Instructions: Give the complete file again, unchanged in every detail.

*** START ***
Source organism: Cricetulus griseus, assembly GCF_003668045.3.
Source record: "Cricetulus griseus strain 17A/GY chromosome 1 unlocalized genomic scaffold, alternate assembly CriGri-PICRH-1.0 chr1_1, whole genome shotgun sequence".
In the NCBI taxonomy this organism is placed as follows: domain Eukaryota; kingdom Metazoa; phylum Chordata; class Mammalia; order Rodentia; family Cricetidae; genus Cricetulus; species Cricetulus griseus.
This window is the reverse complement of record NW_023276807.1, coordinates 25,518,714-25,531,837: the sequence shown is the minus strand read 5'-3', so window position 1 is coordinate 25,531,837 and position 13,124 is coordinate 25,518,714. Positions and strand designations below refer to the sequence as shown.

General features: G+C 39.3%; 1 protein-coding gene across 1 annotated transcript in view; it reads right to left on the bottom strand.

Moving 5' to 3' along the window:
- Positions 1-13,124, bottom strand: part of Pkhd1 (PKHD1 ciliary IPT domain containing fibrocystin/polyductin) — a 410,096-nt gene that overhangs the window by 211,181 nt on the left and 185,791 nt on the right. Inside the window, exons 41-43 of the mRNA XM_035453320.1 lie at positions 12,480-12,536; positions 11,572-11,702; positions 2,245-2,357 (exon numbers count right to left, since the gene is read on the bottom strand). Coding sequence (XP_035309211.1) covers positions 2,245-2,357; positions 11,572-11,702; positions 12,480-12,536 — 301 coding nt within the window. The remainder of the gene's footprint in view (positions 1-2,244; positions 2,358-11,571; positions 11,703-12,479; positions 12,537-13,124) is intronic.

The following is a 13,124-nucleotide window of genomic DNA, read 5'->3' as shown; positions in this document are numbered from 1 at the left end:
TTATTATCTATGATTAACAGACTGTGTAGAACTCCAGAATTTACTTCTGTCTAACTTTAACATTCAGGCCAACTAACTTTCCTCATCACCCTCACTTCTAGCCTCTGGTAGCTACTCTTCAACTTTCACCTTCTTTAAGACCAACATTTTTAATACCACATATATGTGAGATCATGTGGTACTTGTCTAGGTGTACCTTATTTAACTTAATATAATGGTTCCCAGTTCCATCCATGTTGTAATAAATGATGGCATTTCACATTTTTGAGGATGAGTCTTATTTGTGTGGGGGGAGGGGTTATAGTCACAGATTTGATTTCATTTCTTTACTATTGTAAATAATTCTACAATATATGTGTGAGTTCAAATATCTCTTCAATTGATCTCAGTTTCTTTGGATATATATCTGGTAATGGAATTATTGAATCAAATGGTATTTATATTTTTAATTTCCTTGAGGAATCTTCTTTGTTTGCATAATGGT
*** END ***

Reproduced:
Source organism: Cricetulus griseus, assembly GCF_003668045.3.
Source record: "Cricetulus griseus strain 17A/GY chromosome 1 unlocalized genomic scaffold, alternate assembly CriGri-PICRH-1.0 chr1_1, whole genome shotgun sequence".
In the NCBI taxonomy this organism is placed as follows: domain Eukaryota; kingdom Metazoa; phylum Chordata; class Mammalia; order Rodentia; family Cricetidae; genus Cricetulus; species Cricetulus griseus.
This window is the reverse complement of record NW_023276807.1, coordinates 25,518,714-25,531,837: the sequence shown is the minus strand read 5'-3', so window position 1 is coordinate 25,531,837 and position 13,124 is coordinate 25,518,714. Positions and strand designations below refer to the sequence as shown.

General features: G+C 39.3%; 1 protein-coding gene across 1 annotated transcript in view; it reads right to left on the bottom strand.

Moving 5' to 3' along the window:
- Positions 1-13,124, bottom strand: part of Pkhd1 (PKHD1 ciliary IPT domain containing fibrocystin/polyductin) — a 410,096-nt gene that overhangs the window by 211,181 nt on the left and 185,791 nt on the right. Inside the window, exons 41-43 of the mRNA XM_035453320.1 lie at positions 12,480-12,536; positions 11,572-11,702; positions 2,245-2,357 (exon numbers count right to left, since the gene is read on the bottom strand). Coding sequence (XP_035309211.1) covers positions 2,245-2,357; positions 11,572-11,702; positions 12,480-12,536 — 301 coding nt within the window. The remainder of the gene's footprint in view (positions 1-2,244; positions 2,358-11,571; positions 11,703-12,479; positions 12,537-13,124) is intronic.

The following is a 13,124-nucleotide window of genomic DNA, read 5'->3' as shown; positions in this document are numbered from 1 at the left end:
TTATTATCTATGATTAACAGACTGTGTAGAACTCCAGAATTTACTTCTGTCTAACTTTAACATTCAGGCCAACTAACTTTCCTCATCACCCTCACTTCTAGCCTCTGGTAGCTACTCTTCAACTTTCACCTTCTTTAAGACCAACATTTTTAATACCACATATATGTGAGATCATGTGGTACTTGTCTAGGTGTACCTTATTTAACTTAATATAATGGTTCCCAGTTCCATCCATGTTGTAATAAATGATGGCATTTCACATTTTTGAGGATGAGTCTTATTTGTGTGGGGGGAGGGGTTATAGTCACAGATTTGATTTCATTTCTTTACTATTGTAAATAATTCTACAATATATGTGTGAGTTCAAATATCTCTTCAATTGATCTCAGTTTCTTTGGATATATATCTGGTAATGGAATTATTGAATCAAATGGTATTTATATTTTTAATTTCCTTGAGGAATCTTCTTTGTTTGCATAATGGT